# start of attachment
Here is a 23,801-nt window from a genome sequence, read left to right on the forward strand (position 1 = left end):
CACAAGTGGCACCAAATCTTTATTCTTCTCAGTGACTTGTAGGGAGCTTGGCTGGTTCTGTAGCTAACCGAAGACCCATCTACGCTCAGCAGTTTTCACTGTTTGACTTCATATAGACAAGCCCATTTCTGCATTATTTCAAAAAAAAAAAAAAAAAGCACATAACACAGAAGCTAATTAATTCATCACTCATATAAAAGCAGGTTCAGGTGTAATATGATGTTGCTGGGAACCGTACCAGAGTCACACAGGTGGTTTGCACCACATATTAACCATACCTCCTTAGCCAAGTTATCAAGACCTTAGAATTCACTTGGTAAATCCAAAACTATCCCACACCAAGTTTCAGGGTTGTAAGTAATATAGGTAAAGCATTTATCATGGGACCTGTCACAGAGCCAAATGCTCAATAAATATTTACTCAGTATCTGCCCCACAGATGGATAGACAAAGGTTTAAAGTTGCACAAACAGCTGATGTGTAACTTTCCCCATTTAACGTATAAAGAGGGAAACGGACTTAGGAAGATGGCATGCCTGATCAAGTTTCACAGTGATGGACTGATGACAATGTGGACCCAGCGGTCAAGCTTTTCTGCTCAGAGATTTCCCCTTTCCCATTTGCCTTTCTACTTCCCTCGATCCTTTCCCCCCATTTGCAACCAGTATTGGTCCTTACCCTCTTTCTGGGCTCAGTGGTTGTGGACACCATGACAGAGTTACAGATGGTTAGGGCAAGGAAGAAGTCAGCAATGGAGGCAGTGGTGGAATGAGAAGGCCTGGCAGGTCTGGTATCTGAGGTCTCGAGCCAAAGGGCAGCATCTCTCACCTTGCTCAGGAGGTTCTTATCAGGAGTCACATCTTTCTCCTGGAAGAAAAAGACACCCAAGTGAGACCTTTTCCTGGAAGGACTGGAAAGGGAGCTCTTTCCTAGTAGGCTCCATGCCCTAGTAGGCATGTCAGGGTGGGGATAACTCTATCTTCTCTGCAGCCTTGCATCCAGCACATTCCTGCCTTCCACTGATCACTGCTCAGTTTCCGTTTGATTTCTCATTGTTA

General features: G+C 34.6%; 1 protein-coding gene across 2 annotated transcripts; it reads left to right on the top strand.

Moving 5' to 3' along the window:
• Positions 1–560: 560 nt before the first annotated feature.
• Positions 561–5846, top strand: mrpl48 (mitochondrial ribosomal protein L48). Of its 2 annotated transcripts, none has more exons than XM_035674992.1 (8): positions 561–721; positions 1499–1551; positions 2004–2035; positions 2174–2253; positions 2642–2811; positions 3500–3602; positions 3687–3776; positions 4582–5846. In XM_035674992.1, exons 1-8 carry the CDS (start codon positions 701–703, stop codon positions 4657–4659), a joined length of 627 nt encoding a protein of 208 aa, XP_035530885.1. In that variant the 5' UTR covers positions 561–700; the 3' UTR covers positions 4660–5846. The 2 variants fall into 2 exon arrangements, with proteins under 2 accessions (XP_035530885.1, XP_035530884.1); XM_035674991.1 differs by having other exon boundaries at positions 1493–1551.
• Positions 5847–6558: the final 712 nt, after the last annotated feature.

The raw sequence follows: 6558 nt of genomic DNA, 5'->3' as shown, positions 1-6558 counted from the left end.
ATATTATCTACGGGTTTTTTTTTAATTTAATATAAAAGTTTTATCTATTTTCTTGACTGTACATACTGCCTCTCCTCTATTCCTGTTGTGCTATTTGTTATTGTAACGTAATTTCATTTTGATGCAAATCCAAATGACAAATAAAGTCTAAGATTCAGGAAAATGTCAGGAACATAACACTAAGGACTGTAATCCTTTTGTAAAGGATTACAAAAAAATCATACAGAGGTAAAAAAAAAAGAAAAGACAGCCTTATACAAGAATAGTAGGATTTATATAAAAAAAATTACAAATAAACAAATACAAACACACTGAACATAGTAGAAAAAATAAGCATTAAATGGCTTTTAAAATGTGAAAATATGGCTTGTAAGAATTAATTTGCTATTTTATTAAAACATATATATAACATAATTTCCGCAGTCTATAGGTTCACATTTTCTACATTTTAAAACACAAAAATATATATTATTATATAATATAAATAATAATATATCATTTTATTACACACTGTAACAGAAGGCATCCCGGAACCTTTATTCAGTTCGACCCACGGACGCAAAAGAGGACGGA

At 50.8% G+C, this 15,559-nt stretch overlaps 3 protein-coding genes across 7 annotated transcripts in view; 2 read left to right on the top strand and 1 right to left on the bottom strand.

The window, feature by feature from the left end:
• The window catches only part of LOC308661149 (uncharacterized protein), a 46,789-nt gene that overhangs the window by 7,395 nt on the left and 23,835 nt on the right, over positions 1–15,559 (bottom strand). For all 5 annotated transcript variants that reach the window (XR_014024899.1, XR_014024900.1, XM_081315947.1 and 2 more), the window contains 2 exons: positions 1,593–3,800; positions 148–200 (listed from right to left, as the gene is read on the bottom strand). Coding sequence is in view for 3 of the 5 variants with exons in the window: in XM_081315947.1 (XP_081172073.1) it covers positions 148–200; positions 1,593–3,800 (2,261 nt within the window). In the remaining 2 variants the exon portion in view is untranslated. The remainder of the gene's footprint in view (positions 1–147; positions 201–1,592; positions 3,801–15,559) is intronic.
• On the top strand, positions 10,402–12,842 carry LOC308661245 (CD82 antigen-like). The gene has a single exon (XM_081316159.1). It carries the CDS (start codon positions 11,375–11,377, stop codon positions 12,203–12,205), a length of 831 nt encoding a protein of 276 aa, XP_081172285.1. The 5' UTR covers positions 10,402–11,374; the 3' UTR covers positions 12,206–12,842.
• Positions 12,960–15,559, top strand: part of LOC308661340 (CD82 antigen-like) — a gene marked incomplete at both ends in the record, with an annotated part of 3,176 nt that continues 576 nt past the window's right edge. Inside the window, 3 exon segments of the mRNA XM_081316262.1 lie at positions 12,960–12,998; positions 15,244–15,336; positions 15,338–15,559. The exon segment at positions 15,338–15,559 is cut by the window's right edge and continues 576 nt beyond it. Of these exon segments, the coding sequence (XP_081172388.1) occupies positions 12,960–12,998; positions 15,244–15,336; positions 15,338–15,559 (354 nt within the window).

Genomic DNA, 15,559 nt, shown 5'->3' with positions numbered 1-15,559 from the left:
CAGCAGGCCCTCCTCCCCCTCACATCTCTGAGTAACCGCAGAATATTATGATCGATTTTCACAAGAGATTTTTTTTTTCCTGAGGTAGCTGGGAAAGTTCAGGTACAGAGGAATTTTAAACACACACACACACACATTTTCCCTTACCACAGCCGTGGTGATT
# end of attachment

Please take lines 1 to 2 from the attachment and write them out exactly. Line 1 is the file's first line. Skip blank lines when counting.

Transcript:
Here is a 23,801-nt window from a genome sequence, read left to right on the forward strand (position 1 = left end):
CACAAGTGGCACCAAATCTTTATTCTTCTCAGTGACTTGTAGGGAGCTTGGCTGGTTCTGTAGCTAACCGAAGACCCATCTACGCTCAGCAGTTTTCACTGTTTGACTTCATATAGACAAGCCCATTTCTGCATTATTTCAAAAAAAAAAAAAAAAAGCACATAACACAGAAGCTAATTAATTCATCACTCATATAAAAGCAGGTTCAGGTGTAATATGATGTTGCTGGGAACCGTACCAGAGTCACACAGGTGGTTTGCACCACATATTAACCATACCTCCTTAGCCAAGTTATCAAGACCTTAGAATTCACTTGGTAAATCCAAAACTATCCCACACCAAGTTTCAGGGTTGTAAGTAATATAGGTAAAGCATTTATCATGGGACCTGTCACAGAGCCAAATGCTCAATAAATATTTACTCAGTATCTGCCCCACAGATGGATAGACAAAGGTTTAAAGTTGCACAAACAGCTGATGTGTAACTTTCCCCATTTAACGTATAAAGAGGGAAACGGACTTAGGAAGATGGCATGCCTGATCAAGTTTCACAGTGATGGACTGATGACAATGTGGACCCAGCGGTCAAGCTTTTCTGCTCAGAGATTTCCCCTTTCCCATTTGCCTTTCTACTTCCCTCGATCCTTTCCCCCCATTTGCAACCAGTATTGGTCCTTACCCTCTTTCTGGGCTCAGTGGTTGTGGACACCATGACAGAGTTACAGATGGTTAGGGCAAGGAAGAAGTCAGCAATGGAGGCAGTGGTGGAATGAGAAGGCCTGGCAGGTCTGGTATCTGAGGTCTCGAGCCAAAGGGCAGCATCTCTCACCTTGCTCAGGAGGTTCTTATCAGGAGTCACATCTTTCTCCTGGAAGAAAAAGACACCCAAGTGAGACCTTTTCCTGGAAGGACTGGAAAGGGAGCTCTTTCCTAGTAGGCTCCATGCCCTAGTAGGCATGTCAGGGTGGGGATAACTCTATCTTCTCTGCAGCCTTGCATCCAGCACATTCCTGCCTTCCACTGATCACTGCTCAGTTTCCGTTTGATTTCTCATTGTTA